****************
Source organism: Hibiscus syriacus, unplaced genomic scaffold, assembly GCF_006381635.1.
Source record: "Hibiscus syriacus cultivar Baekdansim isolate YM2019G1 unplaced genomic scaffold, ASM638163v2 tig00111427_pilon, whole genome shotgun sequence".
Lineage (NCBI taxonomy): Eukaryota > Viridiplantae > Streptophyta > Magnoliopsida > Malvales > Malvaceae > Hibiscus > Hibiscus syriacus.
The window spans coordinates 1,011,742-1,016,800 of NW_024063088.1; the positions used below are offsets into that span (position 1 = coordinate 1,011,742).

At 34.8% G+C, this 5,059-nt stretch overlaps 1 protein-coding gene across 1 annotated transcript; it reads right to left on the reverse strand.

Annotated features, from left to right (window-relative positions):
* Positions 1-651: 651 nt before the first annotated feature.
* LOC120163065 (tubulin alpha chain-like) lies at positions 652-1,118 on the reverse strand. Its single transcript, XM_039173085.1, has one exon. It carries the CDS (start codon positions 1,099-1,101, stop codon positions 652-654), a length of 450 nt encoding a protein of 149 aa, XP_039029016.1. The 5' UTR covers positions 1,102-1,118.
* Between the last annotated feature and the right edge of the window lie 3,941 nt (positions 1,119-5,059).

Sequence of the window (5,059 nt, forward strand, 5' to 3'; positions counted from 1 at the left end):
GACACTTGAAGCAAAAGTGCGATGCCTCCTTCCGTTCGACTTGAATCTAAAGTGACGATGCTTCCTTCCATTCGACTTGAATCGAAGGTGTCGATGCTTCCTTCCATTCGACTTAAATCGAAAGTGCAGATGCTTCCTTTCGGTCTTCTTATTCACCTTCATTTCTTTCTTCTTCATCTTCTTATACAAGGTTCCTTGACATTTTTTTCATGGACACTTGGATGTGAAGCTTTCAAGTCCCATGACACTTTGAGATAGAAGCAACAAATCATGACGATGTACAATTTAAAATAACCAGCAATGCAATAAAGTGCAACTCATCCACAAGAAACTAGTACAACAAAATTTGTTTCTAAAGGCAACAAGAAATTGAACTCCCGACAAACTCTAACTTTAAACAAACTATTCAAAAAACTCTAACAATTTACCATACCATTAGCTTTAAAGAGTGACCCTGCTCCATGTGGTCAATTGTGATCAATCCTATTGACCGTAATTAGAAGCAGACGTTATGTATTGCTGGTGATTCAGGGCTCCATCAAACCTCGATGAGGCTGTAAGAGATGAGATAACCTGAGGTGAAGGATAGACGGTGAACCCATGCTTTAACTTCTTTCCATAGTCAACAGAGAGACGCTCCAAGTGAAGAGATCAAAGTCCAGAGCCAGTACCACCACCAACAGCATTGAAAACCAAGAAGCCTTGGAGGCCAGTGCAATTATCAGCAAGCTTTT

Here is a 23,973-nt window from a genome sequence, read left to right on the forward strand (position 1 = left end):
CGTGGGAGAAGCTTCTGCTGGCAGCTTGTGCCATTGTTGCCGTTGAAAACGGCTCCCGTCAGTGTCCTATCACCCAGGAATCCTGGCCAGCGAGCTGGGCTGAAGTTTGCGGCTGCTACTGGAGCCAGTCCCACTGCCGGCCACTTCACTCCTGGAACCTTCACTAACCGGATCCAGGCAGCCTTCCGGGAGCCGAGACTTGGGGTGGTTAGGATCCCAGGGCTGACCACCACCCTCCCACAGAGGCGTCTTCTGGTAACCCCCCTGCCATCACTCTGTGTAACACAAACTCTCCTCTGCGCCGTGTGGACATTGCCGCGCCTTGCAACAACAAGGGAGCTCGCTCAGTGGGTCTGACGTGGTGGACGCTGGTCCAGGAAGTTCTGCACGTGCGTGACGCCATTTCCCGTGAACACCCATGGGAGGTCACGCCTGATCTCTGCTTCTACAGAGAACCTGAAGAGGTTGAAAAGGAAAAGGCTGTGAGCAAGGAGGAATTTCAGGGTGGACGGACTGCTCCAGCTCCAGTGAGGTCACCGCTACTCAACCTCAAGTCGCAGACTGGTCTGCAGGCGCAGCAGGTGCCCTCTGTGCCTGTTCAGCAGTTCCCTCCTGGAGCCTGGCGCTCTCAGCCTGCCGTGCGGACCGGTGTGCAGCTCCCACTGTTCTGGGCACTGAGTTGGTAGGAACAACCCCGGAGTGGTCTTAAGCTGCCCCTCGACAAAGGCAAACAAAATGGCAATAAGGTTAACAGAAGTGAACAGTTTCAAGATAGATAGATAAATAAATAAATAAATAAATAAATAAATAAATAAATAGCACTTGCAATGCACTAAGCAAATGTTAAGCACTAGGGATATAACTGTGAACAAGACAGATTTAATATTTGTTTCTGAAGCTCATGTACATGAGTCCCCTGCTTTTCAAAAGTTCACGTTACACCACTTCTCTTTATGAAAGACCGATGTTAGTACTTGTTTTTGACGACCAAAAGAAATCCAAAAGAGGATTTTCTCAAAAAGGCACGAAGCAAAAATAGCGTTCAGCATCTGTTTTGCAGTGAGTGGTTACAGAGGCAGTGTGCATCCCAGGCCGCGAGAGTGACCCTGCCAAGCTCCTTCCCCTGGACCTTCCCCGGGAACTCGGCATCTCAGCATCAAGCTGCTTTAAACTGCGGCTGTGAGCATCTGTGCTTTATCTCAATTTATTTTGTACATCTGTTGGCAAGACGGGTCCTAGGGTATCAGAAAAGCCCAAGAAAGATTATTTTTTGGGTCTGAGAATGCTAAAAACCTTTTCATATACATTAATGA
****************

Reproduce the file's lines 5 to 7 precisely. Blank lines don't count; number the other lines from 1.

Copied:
At 34.8% G+C, this 5,059-nt stretch overlaps 1 protein-coding gene across 1 annotated transcript; it reads right to left on the reverse strand.

Annotated features, from left to right (window-relative positions):
* Positions 1-651: 651 nt before the first annotated feature.